And moneywise? According to the Smoking Gun, the multibillionaire “did not make a single charitable donation to any of the not-for-profit groups that provided aid to survivors, rescue workers, or the families of cops and firemen who died trying to save others, Internal Revenue Service records show.”

After the 9/11 coalition got little GOP response from the first letter, “we sent a second one, and spoke with a couple people in the Trump campaign,” Alles said. “We took out a full-page ad in the Milwaukee paper before the first Fox Business debate [in November], as a prompt to the moderators to ask the question.” But they didn’t then, and moderators Maria Bartiromo and Neil Cavuto didn’t last night. “These are savvy media people who know what everyone’s doing. Maybe there are time constraints. But speaking as a 9/11 first responder, we all of us take exception when politicians try to use that day to wrap themselves in the flag.”

Not all New York media were impressed by Trump’s salute to New Yorkers. Brian Lehrer, host of a popular WNYC radio show, said today that Trump sort of reduced “New York values” to resilience, while ignoring all the other New York values—like being pro-choice, supporting Black Lives Matters, and other liberal issues that dare not be praised on a GOP debate stage.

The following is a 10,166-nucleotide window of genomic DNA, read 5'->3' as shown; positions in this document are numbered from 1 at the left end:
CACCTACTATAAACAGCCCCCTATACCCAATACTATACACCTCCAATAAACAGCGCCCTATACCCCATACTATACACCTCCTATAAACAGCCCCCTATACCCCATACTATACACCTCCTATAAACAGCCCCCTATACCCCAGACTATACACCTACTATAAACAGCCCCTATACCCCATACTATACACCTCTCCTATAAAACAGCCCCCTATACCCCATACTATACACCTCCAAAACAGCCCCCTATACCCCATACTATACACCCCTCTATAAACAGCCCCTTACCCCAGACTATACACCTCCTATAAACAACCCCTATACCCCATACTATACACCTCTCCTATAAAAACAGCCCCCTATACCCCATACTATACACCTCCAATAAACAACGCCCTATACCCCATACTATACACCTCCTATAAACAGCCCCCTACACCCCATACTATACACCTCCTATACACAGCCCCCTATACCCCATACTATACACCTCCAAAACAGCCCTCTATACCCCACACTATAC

In December, the Zadroga Act finally did pass, but only after the 9/11 coalition and Jon Stewart embarrassed enough Republicans to allow it into the omnibus spending bill.

One of Stewart’s embarrassment tactics may have especially helped. He had already visited Trevor Noah’s Daily Show with several of the surviving first responders, but it didn’t seem to pierce through all the campaign noise, mostly by and about Trump. So two days later, Stewart went on the Colbert show and donned a Donald wig to “channel” Trump. He explained that the only way anyone would pay attention to the Zadroga bill would be if Donald Trump talked about it.

When the fake Trump exhorted Congress to pass the bill, it did indeed get more attention. But the real Trump never said a thing.

Watch the fake one here:

Editor’s Note: An earlier version of this story incorrectly stated that Marco Rubio and Lindsey Graham were the only Republican candidates to support the Zadroga bill. In fact, Mike Huckabee and George Pataki also did. First responder Richard Alles did not appear on the Daily Show, as earlier stated, though he did lobby extensively with Jon Stewart in Washington.